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After reviewing literature on the skin bleaching ingredient hydroquinone, the US Food and Drug Administration (FDA) announced additional safety studies are needed in order to rule out potential carcinogenic risk from topically applied hydroquinone in humans. In addition, research reportedly showed hydroquinone to cause disfiguring effects (ochronosis) after use of concentrations as low as 1-2%.
In light of this review, the FDA has proposed a new rule to establish that over-the-counter (OTC) skin bleaching drug products are not generally recognized as safe and effective (GRASE) and are misbranded. The FDA also withdrew the previous proposed rule on skin bleaching drug products for OTC human use, which was issued in the form of a tentative final monograph (TFM).
Further, upon issuance of a final rule, the FDA reports it intends to consider all skin bleaching drug products, whether currently marketed on a prescription or OTC basis, to be new drugs requiring an approved new drug application (NDA) for continued marketing.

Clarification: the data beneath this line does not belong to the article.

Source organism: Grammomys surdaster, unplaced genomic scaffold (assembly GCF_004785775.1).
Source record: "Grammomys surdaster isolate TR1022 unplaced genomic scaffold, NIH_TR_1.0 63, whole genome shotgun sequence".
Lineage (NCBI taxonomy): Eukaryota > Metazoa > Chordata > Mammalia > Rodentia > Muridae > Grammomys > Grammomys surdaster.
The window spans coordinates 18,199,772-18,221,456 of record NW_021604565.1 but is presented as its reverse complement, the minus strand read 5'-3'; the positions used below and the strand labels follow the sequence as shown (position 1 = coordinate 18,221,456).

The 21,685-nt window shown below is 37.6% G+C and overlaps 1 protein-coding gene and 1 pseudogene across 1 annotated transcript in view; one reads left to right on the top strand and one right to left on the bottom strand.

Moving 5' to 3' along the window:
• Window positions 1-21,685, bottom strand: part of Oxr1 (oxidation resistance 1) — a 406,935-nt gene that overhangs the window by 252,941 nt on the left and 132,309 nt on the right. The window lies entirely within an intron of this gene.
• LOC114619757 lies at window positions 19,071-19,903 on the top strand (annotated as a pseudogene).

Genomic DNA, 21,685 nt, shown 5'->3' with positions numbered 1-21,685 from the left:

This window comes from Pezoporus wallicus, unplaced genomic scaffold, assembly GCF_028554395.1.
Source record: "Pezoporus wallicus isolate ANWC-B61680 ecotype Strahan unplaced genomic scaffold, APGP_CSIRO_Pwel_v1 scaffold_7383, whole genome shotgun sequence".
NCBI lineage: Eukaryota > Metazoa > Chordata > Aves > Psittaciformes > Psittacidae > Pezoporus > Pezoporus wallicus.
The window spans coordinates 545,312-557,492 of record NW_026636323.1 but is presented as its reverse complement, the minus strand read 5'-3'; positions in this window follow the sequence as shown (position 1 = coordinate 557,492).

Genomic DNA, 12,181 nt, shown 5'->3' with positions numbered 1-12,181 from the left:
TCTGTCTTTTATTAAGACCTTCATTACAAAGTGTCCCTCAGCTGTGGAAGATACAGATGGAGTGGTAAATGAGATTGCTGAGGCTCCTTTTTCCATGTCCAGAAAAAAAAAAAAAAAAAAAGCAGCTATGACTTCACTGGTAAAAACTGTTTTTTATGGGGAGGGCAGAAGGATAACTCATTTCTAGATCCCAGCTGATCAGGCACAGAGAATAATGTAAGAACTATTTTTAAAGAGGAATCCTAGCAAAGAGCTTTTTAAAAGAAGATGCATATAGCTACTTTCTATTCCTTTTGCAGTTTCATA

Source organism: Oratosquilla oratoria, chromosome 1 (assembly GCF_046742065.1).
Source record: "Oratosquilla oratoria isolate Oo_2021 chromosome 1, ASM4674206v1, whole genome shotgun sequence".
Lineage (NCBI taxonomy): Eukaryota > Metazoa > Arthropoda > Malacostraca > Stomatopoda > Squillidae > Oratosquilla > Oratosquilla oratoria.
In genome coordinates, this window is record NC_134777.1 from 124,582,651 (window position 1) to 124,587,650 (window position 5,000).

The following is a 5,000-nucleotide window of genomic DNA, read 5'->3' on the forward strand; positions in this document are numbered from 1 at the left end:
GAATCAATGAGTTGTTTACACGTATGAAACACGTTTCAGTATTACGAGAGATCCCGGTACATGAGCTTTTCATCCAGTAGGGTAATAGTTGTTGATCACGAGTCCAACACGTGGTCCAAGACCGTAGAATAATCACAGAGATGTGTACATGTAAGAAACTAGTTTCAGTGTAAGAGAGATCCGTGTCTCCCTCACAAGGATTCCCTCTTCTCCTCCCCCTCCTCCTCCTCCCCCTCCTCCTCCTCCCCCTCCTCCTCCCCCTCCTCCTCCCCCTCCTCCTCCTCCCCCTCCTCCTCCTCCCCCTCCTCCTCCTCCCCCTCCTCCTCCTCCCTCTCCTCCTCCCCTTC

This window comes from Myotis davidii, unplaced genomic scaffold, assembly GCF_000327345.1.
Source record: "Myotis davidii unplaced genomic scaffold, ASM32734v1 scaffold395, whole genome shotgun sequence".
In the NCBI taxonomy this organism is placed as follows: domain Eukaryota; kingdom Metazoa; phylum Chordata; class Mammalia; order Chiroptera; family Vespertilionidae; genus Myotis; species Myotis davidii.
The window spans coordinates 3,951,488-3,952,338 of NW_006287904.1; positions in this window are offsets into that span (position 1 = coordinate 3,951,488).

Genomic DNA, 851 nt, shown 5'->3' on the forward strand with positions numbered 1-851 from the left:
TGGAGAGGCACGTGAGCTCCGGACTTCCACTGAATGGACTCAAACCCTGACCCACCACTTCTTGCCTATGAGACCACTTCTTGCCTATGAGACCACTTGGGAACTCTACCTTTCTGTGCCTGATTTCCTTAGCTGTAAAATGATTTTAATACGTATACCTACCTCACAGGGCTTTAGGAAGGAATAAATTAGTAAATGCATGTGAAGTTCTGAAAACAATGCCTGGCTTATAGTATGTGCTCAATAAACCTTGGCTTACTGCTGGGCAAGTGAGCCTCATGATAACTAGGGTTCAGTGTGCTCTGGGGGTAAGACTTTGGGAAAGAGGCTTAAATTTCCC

The FDA tentatively concluded that the benefits of OTC skin bleaching drug products are insignificant when compared to the potential risks, and that this proposed rule would benefit society because it would eliminate a potentially unsafe drug product. The proposed rule would prohibit the continued marketing of hydroquinone as an OTC drug product and require a NDA under 21 CFR part 314 for marketing.
This proposed rule would have an impact on consumers who use OTC skin bleaching drug products containing hydroquinone to lighten limited areas of hyperpigmented skin as the would no longer be able to purchase these OTC drug products after current inventories are depleted. However, the FDA reported that the benefit of removing OTC skin bleaching drug products from the market will be a reduction in the number of cases of ochronosis that would otherwise occur each year.